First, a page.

Wait! Before you scroll semi-interestedly to the conclusion, check the score and alt-tab away (leaving us feeling yet more numerically exploited), hear this: Devil Summoner is best described as Phoenix Wright meets Pokémon meets The Exorcist . You might just like it.
Reviewing the latest game in the Shin Megami Tensei series poses an immediate problem. The off-putting, impenetrable Japanese title, the off-putting paranormal-based scenario and the off-putting kind of fans who surround and obsess over such grimy, otaku-ish RPGs, mean most readers are unlikely to stay past the first sentence in any critical rub-down. They'll need some introductory comforting videogamey point of reference to pique interest - preferably one beloved for its inherent and enduring merit rather than any LOL Japanese-ness.
Conversely, any such cheap referencing will likely irritate those few long-standing fans who'll claim it's misleading and ill-representative of their beloved series. Such geekier-than-thou readers, to be honest, probably don't really want you near the game anyway as the niche is all the charm.
But that's all a bit silly as Shin Megami Tensei: Devil Summoner Raidou Kuzunoha vs. The Soulless Army, Atlus' most tortuously-titled spy-detective-ghost-collector RPG, is neither off-putting nor cliquey in its enjoyable execution. It shares similarities with both orthodox RPGs and videogames' more avant-garde interactive thrillers while, in its unique mixing of genre and premise, managing to create a mostly inimitable atmosphere and experience.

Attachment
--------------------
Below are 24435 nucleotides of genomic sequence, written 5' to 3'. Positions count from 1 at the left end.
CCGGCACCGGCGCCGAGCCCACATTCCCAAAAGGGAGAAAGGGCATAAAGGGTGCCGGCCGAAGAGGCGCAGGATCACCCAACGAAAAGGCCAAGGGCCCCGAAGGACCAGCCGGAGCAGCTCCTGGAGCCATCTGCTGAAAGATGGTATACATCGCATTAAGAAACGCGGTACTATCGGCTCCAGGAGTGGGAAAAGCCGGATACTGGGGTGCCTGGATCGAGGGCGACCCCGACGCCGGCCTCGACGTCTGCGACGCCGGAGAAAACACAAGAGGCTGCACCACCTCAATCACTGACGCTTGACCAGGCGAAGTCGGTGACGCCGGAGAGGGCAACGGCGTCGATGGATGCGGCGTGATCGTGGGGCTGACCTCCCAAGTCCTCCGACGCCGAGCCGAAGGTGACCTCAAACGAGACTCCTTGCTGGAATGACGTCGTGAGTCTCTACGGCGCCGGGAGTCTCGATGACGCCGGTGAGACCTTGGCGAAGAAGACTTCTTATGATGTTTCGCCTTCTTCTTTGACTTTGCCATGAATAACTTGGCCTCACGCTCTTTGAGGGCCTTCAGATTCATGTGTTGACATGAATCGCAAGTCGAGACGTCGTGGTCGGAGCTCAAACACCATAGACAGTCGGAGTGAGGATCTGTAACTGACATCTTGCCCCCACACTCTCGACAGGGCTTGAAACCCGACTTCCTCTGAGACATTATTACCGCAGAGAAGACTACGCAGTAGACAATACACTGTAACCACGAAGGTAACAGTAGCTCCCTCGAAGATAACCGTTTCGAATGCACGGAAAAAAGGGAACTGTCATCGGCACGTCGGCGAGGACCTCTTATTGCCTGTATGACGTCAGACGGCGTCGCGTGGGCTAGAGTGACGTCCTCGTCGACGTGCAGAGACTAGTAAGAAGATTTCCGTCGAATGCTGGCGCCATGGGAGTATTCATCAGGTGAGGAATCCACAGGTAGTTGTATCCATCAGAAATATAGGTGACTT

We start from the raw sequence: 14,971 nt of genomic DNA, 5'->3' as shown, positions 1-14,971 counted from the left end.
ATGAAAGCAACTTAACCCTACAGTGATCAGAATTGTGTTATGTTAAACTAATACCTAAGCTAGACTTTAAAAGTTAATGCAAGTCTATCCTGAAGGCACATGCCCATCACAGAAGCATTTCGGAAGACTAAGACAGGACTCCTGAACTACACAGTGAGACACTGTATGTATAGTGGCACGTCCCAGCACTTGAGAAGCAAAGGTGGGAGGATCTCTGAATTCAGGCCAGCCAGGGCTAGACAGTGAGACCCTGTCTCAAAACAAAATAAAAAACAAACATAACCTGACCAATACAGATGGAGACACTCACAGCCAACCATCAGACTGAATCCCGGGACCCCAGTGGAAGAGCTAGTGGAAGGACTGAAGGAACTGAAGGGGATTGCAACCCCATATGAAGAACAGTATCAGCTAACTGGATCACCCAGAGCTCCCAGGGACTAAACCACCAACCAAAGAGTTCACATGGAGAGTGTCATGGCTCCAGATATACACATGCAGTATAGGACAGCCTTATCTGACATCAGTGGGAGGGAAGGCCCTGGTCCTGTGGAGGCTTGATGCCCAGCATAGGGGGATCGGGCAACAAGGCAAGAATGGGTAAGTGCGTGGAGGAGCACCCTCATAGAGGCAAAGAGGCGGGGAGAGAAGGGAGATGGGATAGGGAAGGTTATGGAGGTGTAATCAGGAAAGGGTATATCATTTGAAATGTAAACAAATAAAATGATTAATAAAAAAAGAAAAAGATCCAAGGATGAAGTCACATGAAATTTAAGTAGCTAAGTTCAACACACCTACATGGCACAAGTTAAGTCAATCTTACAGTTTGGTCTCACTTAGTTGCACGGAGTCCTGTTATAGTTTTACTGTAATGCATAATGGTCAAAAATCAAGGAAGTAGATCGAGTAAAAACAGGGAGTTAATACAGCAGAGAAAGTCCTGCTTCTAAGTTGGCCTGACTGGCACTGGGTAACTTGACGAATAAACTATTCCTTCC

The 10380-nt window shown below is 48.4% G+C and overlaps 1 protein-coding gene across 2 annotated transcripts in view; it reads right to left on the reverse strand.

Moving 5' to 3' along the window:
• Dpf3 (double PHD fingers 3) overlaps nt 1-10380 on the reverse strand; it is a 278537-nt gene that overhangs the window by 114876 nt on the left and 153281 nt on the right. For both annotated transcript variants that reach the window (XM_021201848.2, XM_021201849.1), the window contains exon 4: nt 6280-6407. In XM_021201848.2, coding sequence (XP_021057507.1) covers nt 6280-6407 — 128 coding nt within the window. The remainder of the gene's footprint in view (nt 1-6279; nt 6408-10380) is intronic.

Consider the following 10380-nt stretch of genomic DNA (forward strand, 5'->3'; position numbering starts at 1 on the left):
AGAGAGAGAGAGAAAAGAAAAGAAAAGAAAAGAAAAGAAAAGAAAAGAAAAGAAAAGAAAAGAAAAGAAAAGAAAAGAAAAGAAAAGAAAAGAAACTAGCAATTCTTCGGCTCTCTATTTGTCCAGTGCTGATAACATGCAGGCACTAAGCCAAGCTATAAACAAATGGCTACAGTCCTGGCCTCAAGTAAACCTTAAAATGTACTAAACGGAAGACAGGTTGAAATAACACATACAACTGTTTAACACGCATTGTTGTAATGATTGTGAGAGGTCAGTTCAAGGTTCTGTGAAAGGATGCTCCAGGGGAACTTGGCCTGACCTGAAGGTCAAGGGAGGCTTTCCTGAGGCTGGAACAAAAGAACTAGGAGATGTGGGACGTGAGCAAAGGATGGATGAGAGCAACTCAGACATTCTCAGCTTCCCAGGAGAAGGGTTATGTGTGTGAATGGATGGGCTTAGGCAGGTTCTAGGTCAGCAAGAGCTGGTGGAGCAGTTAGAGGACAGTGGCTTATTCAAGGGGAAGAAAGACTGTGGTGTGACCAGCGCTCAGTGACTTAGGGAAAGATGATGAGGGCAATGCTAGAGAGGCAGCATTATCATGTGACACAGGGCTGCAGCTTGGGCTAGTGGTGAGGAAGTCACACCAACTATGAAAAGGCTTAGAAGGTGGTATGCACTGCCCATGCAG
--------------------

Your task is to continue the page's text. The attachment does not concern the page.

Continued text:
Indeed, never underestimate the power of an interesting scenario. To look at Devil Summoner is hopelessly ropey, employing the kinds of static CGI backgrounds and overlaid polygonal characters not seen since early PSOne games such as Resident Evil and Parasite Eve. Its throw-back, formative 3D-guise presents character models which are chunky and inelegant, floating ghoulishly along pavements as they go about their daily urban routines. In cut scenes, characters lift blob-like hands to stroke awkwardly angled chins before misfiring animations to add to the consistently dated aesthetic.
But despite the budget-restrained execution of the visual ideas, those ideas themselves are brilliant, setting artist Kazuma Kaneko's distinctive designs against an immensely evocative and atmospheric backdrop. This is achieved by skilfully combining the setting of an early industrialisation Taishou Period Japan city - think a Nipponese Jack Nicholson Chinatown - with a traditional and strict Japanese social framework brimming with ghost stories. It's a potent mixture that feels very fresh to the action RPG genre - something greatly aided by the interesting and diverse gameplay.
Nevertheless, the premise is ridiculous. You play as a young teenager Raidou Kuzunoha. The game opens with Raidou, stood alone by some remote underground shrine being coached by glowing spirits in the Pokémon-esque demon summoning technique that forms the basis of combat. These lessons teach the player how to fight enemies (in real-time within a confined battle area) using Radiou's gun and katana strikes, as well as how to capture enemies (by stunning them and playing a five second button-mashing mini-game in order to confine them to a test-tube). Much of the game's appeal is in collecting the various weird and wonderful demons ,and right from the off it's clear that this is a solid and enjoyable mechanic.